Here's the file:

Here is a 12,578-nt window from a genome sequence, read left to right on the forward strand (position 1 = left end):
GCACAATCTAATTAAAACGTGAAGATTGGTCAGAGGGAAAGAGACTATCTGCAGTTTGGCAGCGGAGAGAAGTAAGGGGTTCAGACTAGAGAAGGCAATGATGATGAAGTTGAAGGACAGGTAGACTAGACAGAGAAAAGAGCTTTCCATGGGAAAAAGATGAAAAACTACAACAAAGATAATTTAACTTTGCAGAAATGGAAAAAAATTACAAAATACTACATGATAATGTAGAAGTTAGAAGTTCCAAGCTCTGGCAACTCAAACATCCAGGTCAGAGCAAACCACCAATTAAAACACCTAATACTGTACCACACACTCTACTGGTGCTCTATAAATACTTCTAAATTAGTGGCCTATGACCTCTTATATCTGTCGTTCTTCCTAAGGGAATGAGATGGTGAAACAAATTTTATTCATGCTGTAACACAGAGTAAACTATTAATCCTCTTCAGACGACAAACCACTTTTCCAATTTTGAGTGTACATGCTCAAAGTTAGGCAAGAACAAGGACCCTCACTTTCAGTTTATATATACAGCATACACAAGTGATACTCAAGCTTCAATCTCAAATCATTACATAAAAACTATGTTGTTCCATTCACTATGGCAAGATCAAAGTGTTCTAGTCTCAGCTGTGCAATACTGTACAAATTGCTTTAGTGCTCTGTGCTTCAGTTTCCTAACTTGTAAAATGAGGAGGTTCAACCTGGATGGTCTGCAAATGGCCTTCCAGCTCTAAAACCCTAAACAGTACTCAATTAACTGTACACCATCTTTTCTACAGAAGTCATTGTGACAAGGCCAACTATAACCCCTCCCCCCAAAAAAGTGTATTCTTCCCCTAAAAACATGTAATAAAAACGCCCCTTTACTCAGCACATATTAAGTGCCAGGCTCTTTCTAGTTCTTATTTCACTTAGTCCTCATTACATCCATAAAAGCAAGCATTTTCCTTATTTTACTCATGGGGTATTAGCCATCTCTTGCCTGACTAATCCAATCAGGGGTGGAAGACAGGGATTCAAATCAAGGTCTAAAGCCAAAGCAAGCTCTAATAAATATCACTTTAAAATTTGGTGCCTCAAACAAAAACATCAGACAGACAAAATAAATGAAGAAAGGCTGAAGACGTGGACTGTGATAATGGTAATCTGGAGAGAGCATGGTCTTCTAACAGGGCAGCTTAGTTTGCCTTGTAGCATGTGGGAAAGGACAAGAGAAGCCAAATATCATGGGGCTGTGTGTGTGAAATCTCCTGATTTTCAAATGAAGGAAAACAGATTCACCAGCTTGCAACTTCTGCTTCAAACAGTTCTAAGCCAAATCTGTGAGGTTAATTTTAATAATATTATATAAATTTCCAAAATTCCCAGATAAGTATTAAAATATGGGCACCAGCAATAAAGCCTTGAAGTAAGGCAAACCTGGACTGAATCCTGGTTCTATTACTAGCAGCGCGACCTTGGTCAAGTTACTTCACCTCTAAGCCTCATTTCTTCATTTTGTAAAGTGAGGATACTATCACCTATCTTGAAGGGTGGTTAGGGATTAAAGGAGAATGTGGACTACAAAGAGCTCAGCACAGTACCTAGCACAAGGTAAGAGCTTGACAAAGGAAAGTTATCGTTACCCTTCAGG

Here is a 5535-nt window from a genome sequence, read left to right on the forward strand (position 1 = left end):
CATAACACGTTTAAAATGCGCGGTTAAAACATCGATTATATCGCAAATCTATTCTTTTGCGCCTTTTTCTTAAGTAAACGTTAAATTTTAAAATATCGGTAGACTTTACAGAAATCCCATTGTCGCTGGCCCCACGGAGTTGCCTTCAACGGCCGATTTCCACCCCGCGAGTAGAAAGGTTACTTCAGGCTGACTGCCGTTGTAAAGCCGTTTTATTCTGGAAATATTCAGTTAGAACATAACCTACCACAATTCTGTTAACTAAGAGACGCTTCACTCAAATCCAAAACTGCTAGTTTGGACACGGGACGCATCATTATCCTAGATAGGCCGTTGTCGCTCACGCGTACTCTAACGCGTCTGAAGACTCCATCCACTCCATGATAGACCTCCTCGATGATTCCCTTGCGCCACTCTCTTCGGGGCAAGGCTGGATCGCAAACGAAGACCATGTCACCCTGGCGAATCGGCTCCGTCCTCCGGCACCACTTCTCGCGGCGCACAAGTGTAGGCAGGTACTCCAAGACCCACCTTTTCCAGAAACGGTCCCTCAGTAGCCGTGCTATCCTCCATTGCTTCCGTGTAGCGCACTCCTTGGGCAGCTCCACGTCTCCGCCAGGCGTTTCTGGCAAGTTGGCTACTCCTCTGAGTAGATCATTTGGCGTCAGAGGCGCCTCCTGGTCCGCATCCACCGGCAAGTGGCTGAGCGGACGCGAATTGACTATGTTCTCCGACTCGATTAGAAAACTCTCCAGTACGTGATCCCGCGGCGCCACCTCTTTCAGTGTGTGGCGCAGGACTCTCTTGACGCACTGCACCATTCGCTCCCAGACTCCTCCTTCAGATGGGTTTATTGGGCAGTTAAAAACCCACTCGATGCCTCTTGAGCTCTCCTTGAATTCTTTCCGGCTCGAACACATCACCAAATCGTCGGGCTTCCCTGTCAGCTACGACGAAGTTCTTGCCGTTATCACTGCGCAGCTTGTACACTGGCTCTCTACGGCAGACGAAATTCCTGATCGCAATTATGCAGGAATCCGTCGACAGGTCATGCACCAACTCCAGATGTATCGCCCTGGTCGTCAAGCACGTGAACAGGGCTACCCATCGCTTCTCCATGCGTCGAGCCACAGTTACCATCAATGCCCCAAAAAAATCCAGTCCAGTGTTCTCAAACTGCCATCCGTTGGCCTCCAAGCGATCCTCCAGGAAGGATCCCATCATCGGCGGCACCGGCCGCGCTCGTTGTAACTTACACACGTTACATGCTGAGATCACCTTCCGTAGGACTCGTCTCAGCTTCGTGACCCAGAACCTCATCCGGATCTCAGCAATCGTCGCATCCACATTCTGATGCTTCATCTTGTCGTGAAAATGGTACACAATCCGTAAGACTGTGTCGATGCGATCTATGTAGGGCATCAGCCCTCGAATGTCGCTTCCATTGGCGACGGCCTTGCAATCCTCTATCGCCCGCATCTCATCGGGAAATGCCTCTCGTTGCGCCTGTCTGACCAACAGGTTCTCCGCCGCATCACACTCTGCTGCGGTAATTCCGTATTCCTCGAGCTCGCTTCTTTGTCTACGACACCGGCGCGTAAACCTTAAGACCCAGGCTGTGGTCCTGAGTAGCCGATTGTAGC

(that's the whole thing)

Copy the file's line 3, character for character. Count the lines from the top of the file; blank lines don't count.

Here is a 5535-nt window from a genome sequence, read left to right on the forward strand (position 1 = left end):